Position the cursor near the left margin under the place you want to divide. Press and hold down the left mouse button and drag the cursor to the right, drawing the divider. Release the mouse button and the “Ctrl” key. Click the divider line once it appears.
To add a line under a header or line of text, highlight the text and select the bottom border option under Paragraph/Borders. Another way is to Insert>Shapes>choose the Line shape and drag the line under the text from left to right.
Hold the Command key while dragging in order to override the default increment. Optionally, use the Arrow keys to nudge the object (you can press 2 keys at once to nudge diagonally). Hold both Control & Command while nudging with the Arrows in order to move the object in a smaller increment.
On OS X, it’s easy. Just hold down the vowel you want and select the macron-ized version: ā. Or, if you like, you can copy them from here: ā ē ī ō ū ȳ .
ō (upper case Ō) The twenty-first letter of the Samogitian alphabet, called ėlguojė ō and written in the Latin script.
To use an Alt code, press and hold down the Alt key and type the code using the numeric key pad on the right side of your keyboard. If you do not have a numeric keypad, copy and paste the symbols from this page, or go back try another typing method.
The alignment keyboard shortcut keys can vary depending on what program is used and the type of computer. However, generally speaking, use Ctrl + L to left align, Ctrl + E to center, Ctrl + R to right align, and Ctrl + J to justify text.
The letter “ō” is used to write Japanese words in the Latin alphabet, e.g., “Tōkyō”, “Ōsaka”. The line is called a macron, and means that the vowel is long. In the case of Japanese, it’s pronounced like a longish version of the vowel in English words like “go” and “hope”.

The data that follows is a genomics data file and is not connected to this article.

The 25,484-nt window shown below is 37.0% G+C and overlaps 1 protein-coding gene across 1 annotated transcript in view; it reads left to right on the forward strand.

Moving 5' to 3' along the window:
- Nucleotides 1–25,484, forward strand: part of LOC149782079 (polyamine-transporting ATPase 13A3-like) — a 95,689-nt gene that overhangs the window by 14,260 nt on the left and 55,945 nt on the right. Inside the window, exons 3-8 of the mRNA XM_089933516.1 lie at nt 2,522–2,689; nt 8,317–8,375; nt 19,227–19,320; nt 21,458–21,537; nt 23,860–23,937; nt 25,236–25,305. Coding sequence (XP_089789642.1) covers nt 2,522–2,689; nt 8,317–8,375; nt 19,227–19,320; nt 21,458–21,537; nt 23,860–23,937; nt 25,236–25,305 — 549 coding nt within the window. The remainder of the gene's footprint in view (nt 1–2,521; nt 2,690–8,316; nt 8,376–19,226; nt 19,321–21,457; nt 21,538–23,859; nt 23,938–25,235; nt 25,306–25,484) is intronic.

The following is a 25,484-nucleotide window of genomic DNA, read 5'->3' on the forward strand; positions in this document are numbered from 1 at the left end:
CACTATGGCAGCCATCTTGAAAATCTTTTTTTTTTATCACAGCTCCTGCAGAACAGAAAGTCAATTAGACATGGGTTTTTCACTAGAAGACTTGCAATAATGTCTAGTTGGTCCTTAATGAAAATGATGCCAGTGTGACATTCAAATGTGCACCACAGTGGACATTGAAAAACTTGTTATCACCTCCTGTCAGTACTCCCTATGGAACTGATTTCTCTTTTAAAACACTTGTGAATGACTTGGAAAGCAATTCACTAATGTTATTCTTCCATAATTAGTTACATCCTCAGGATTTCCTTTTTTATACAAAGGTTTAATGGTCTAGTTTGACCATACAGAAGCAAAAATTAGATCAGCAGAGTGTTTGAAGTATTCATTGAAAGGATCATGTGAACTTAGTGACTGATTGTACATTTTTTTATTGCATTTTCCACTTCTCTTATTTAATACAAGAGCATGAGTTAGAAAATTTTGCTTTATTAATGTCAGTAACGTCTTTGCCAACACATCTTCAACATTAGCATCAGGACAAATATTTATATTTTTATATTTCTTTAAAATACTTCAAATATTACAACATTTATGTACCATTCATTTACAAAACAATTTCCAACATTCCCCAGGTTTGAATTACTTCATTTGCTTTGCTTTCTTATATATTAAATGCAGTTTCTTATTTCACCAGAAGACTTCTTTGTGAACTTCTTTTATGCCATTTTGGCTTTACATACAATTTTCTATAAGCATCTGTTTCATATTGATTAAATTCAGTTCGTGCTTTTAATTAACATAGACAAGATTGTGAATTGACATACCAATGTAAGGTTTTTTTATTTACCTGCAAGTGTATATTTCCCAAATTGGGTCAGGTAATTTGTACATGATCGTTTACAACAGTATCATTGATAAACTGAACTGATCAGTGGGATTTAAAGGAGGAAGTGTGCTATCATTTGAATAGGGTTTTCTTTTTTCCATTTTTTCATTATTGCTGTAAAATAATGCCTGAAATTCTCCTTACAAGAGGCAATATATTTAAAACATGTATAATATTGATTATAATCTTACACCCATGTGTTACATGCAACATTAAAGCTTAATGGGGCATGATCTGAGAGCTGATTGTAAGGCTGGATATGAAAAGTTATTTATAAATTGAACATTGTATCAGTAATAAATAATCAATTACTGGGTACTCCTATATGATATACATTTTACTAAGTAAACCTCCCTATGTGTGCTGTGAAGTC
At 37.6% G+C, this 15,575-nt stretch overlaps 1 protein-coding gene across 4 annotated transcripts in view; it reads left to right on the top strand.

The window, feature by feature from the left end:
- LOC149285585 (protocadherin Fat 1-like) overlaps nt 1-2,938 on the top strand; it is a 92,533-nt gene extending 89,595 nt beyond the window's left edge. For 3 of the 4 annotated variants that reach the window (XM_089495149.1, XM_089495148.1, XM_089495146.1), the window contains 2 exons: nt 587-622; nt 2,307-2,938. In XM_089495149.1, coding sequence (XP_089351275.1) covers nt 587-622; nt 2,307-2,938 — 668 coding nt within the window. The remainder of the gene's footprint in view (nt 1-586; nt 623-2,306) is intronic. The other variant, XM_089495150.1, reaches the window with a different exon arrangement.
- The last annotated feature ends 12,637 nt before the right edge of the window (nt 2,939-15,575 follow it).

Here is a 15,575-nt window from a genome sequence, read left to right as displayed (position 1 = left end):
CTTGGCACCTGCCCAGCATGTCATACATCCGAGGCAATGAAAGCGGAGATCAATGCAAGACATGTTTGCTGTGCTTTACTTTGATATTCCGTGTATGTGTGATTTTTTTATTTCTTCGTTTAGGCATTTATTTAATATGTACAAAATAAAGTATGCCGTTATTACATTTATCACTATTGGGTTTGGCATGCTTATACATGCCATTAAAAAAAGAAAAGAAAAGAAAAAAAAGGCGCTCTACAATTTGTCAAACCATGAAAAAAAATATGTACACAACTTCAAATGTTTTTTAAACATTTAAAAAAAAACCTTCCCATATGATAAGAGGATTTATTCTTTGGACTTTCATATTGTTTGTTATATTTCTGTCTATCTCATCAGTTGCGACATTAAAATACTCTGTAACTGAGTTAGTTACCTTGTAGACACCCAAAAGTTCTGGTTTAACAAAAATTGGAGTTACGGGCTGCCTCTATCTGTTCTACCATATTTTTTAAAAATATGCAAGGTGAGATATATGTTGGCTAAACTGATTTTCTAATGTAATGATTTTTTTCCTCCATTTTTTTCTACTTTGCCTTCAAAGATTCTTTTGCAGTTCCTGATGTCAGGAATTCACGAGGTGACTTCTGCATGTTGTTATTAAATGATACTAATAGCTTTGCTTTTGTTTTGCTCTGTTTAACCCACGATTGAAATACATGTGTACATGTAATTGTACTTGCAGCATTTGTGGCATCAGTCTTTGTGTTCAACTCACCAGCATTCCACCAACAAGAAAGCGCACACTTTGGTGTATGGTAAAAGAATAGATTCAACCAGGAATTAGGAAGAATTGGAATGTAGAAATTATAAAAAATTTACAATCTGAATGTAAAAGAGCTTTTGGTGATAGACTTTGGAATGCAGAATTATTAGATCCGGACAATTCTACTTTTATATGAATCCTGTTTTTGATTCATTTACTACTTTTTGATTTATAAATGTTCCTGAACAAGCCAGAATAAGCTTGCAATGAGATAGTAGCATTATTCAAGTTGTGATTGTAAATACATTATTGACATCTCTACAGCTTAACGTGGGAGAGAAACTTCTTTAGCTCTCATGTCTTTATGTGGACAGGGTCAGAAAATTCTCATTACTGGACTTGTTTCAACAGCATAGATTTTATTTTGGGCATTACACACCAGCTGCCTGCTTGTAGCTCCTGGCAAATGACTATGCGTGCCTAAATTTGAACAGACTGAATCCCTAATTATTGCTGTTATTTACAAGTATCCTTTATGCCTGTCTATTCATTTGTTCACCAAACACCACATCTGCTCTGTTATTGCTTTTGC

Japanese vowels can either be long (bimoraic) or short (monomoraic). The macron denotes a long vowel. Long a, o and u sounds are usually written with macrons as ā, ō and ū. The notation “ou” or “oo” is sometimes used for a long “ō”, following kana spelling practices.
|To insert this||Press|
|à, è, ì, ò, ù, À, È, Ì, Ò, Ù||CTRL+` (ACCENT GRAVE), the letter|
|á, é, í, ó, ú, ý Á, É, Í, Ó, Ú, Ý||CTRL+’ (APOSTROPHE), the letter|
Hold down the “Alt” key, and then type “164” using the numerical keypad to create a lowercase “ñ,” or type “165” to create an uppercase “Ñ.” On some laptops, you must hold down both the “Fn” and “Alt” keys while typing the numbers.
When you justify text, space is added between words so that both edges of each line are aligned with both margins. The last line in the paragraph is aligned left. Click anywhere in the paragraph that you want to justify.
Select text or tap a text box or a shape with text to select it; if you’re working in a table, tap a table cell or select a row or column. in the shortcut bar above the keyboard, then tap an alignment option. , then tap one of the alignment buttons (scroll down to see them).
Ø (or minuscule: ø) is a letter used in the Danish, Norwegian, Faroese, and Southern Sami languages. It is mostly used as a representation of mid front rounded vowels, such as [ø] and [œ], except for Southern Sámi where it is used as an [oe] diphthong.
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